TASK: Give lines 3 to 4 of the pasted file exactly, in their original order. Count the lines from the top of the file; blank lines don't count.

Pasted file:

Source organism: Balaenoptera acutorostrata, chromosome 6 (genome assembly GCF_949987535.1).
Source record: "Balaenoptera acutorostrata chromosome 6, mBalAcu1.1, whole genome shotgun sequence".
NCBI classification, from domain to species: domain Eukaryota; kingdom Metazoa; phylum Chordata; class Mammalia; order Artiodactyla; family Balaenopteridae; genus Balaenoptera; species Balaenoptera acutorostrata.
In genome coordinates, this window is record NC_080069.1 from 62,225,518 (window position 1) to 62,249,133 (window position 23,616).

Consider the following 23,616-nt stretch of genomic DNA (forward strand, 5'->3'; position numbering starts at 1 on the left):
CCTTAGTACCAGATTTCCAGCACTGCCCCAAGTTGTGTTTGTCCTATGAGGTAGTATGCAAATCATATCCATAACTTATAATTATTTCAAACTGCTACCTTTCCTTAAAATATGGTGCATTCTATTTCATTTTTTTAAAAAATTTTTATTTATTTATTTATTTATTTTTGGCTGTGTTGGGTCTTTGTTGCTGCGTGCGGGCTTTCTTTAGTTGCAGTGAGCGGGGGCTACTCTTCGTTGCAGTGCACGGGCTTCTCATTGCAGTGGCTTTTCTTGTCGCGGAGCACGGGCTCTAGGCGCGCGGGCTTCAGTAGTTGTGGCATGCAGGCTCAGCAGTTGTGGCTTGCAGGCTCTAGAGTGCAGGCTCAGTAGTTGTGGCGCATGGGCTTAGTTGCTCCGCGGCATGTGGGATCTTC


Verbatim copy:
NCBI classification, from domain to species: domain Eukaryota; kingdom Metazoa; phylum Chordata; class Mammalia; order Artiodactyla; family Balaenopteridae; genus Balaenoptera; species Balaenoptera acutorostrata.
In genome coordinates, this window is record NC_080069.1 from 62,225,518 (window position 1) to 62,249,133 (window position 23,616).